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Alzheimers Dement (Amst). 2019 Jan 11;11:74-84. doi: 10.1016/j.dadm.2018.11.006. eCollection 2019 Dec.

Measuring longitudinal cognition: Individual tests versus composites.

Author information

1
Wisconsin Alzheimer's Institute, University of Wisconsin School of Medicine and Public Health, Madison, WI, USA.
2
Geriatric Research Education and Clinical Center, William S. Middleton Memorial Veterans Hospital, Madison WI, USA.
3
Wisconsin Alzheimer's Disease Research Center, University of Wisconsin-Madison School of Medicine and Public Health, Madison, WI, USA.
4
Department of Communication Sciences and Disorders, University of Wisconsin, Madison, WI, USA.
5
Department of Neurology, University of Wisconsin School of Medicine and Public Health, Madison, WI, USA.
6
Department of Medical Physics, University of Wisconsin-Madison School of Medicine and Public Health, Madison, WI, USA.
7
Department of Psychiatry, University of Wisconsin-Madison School of Medicine and Public Health, Madison, WI, USA.
8
Department of Psychiatry and Neurochemistry, Institute of Neuroscience and Physiology, the Sahlgrenska Academy at the University of Gothenburg, Mölndal, Sweden.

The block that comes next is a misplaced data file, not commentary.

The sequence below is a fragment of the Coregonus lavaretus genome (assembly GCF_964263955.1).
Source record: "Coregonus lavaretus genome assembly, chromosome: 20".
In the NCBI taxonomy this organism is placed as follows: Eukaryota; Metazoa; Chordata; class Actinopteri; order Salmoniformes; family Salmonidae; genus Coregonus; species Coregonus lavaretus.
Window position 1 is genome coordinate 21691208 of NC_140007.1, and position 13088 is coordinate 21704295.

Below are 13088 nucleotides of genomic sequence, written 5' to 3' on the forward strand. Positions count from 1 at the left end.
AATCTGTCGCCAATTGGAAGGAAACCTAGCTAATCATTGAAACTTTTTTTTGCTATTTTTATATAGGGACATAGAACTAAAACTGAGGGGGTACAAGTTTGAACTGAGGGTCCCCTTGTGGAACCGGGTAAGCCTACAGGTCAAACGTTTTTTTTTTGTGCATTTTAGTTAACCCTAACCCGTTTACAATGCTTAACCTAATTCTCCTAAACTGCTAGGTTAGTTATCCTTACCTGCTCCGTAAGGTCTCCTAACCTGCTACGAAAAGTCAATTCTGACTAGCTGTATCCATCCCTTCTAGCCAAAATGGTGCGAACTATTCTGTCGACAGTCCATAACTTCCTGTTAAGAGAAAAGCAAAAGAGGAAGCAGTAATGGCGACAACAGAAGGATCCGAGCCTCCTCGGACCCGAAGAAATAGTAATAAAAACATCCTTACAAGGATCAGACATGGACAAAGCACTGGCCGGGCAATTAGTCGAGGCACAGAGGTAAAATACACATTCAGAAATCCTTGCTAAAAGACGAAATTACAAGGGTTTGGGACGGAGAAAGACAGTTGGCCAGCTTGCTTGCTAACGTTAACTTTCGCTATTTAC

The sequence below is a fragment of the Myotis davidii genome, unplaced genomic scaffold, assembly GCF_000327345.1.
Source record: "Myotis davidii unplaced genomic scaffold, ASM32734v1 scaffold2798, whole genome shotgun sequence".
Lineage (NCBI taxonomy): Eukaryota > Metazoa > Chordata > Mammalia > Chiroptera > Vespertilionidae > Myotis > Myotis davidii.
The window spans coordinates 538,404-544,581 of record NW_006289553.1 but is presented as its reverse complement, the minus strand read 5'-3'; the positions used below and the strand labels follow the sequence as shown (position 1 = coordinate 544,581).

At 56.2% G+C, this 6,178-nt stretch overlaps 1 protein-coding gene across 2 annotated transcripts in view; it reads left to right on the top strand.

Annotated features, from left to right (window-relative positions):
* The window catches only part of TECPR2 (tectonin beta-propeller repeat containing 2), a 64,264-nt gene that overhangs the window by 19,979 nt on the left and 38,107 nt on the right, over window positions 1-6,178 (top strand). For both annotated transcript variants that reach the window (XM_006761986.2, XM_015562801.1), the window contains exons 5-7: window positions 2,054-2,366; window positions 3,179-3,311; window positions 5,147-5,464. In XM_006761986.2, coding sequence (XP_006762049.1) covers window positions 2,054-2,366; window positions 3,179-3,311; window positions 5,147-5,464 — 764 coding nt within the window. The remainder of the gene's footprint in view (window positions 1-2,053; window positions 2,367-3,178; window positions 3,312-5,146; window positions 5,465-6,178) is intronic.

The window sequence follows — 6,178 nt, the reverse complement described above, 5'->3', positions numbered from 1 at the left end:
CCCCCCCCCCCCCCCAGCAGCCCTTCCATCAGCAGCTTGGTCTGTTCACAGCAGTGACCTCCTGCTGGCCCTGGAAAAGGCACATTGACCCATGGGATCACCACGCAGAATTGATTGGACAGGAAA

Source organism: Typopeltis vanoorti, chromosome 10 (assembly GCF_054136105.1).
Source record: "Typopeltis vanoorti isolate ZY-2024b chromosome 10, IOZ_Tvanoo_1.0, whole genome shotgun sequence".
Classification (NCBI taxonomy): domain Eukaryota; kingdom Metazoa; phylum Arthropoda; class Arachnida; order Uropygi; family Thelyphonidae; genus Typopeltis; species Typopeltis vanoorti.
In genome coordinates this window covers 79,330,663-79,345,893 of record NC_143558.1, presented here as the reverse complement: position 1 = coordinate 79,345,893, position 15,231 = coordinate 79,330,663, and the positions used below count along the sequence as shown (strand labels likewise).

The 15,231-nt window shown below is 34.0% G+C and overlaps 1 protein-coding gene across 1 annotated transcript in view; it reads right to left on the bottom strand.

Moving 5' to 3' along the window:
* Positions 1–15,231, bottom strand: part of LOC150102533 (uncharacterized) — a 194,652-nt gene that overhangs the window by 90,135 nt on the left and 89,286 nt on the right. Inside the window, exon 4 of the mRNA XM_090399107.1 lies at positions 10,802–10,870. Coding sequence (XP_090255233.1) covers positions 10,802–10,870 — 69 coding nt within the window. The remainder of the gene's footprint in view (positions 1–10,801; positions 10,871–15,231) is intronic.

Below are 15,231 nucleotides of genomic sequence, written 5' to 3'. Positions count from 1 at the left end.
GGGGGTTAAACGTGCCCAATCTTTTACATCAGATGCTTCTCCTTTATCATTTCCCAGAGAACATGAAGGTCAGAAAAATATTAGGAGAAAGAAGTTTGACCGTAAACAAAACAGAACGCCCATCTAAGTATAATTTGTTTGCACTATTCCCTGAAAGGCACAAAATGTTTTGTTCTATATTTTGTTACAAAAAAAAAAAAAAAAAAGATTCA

9
Clinical Neurochemistry Laboratory, Sahlgrenska University Hospital, Mölndal, Sweden.
10
Department of Neurodegenerative Disease, UCL Institute of Neurology, Queen Square, London, UK.
11
UK Dementia Research Institute at UCL, London, UK.

Abstract

Introduction:

Longitudinal cohort studies of cognitive aging must confront several sources of within-person variability in scores. In this article, we compare several neuropsychological measures in terms of longitudinal error variance and relationships with biomarker-assessed brain amyloidosis (Aβ).

Methods:

Analyses used data from the Wisconsin Registry for Alzheimer's Prevention. We quantified within-person longitudinal variability and age-related trajectories for several global and domain-specific composites and their constituent scores. For a subset with cerebrospinal fluid or amyloid positron emission tomography measures, we examined how Aβ modified cognitive trajectories.

Results:

Global and theoretically derived composites exhibited lower intraindividual variability and stronger age × Aβ interactions than did empirically derived composites or raw scores from single tests. For example, the theoretical executive function outperformed other executive function scores on both metrics.

Discussion:

These results reinforce the need for careful selection of cognitive outcomes in study design, and support the emerging consensus favoring composites over single-test measures.

KEYWORDS:

Biostatistics; Cognitive aging; Composite scores; Intraindividual variability; Longitudinal data analysis; Neuropsychological tests

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